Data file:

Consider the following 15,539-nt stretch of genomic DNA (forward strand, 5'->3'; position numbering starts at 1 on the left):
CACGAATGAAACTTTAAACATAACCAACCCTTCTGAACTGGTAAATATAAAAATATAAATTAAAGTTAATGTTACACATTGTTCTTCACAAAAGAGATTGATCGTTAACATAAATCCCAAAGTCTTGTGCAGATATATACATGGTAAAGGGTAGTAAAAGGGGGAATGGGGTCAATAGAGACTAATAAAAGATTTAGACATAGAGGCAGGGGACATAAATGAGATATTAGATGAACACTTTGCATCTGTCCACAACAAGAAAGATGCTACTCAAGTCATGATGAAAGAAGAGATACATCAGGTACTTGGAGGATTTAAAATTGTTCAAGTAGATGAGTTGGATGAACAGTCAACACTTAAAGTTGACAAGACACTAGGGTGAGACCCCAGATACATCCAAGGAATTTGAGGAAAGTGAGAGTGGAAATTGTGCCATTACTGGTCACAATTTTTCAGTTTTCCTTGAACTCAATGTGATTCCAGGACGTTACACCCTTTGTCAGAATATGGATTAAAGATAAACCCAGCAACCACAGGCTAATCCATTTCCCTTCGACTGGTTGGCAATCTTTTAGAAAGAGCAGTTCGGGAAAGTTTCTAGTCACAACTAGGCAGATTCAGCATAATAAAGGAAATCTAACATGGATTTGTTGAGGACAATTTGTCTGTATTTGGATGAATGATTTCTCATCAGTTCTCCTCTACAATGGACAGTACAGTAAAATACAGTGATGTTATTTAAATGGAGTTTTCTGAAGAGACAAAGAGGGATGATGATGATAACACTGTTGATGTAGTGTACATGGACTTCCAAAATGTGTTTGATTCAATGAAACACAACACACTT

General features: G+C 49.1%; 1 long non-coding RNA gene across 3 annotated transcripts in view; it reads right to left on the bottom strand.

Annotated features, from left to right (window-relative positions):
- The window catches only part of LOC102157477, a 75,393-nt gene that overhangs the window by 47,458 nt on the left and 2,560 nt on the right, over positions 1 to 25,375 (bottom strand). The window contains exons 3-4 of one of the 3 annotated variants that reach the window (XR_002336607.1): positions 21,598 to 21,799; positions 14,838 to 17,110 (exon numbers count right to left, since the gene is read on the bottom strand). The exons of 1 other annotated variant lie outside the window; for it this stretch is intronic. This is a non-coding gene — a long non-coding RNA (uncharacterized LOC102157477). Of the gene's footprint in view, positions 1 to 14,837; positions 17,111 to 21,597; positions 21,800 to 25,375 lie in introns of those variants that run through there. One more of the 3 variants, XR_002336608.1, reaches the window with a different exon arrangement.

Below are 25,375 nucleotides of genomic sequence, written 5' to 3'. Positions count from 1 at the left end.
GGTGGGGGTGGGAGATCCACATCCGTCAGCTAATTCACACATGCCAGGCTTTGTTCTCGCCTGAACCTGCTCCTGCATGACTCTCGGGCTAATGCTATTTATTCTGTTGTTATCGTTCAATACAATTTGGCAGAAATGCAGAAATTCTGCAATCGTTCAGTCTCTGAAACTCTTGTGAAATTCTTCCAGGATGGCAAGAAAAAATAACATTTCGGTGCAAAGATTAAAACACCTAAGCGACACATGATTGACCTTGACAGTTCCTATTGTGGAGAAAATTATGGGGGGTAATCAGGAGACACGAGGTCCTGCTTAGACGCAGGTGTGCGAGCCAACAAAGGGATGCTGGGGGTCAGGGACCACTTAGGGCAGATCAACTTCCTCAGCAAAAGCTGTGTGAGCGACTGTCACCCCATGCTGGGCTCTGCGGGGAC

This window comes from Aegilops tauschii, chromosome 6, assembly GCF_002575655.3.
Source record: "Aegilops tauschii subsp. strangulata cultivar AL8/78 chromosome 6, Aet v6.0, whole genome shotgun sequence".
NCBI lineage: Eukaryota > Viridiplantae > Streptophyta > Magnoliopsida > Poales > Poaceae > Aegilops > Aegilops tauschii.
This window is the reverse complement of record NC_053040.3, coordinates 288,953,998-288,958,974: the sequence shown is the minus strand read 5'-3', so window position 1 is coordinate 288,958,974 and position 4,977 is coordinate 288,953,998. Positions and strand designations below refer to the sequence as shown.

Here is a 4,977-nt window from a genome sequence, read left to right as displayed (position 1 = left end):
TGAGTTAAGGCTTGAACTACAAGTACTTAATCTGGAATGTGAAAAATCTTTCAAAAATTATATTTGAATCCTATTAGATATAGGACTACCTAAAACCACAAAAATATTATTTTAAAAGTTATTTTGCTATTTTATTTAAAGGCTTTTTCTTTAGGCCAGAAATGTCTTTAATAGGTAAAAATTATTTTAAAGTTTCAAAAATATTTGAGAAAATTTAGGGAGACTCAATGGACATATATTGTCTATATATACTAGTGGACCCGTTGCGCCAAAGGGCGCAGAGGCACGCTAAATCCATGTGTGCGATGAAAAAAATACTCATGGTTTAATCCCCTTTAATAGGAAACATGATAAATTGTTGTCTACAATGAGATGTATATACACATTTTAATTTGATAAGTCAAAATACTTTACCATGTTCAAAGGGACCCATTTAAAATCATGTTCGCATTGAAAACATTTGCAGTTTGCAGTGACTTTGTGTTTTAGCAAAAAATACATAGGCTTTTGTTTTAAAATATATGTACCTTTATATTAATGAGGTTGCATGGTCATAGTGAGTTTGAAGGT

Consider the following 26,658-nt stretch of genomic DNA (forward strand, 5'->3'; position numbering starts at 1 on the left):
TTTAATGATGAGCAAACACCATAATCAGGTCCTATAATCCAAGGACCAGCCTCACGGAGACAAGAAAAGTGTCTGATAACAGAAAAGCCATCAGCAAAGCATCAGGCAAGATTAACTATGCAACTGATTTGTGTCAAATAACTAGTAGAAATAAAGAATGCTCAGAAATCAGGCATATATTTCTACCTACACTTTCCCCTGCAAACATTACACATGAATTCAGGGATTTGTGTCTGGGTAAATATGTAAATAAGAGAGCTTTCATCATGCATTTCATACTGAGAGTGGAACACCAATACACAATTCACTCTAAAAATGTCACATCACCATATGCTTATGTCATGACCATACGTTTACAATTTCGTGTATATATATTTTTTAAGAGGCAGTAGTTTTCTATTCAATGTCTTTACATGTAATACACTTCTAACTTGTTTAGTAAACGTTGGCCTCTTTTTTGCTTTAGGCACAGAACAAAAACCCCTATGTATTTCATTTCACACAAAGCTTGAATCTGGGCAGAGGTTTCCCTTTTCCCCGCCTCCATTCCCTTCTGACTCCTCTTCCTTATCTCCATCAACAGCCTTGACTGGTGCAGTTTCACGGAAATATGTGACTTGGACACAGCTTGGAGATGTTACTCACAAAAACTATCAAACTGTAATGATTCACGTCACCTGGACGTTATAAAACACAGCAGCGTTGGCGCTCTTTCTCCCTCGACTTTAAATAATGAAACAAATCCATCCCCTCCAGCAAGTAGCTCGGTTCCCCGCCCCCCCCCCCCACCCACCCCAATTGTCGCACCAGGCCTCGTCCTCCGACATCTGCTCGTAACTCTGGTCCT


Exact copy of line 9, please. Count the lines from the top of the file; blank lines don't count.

Source record: "Aegilops tauschii subsp. strangulata cultivar AL8/78 chromosome 6, Aet v6.0, whole genome shotgun sequence".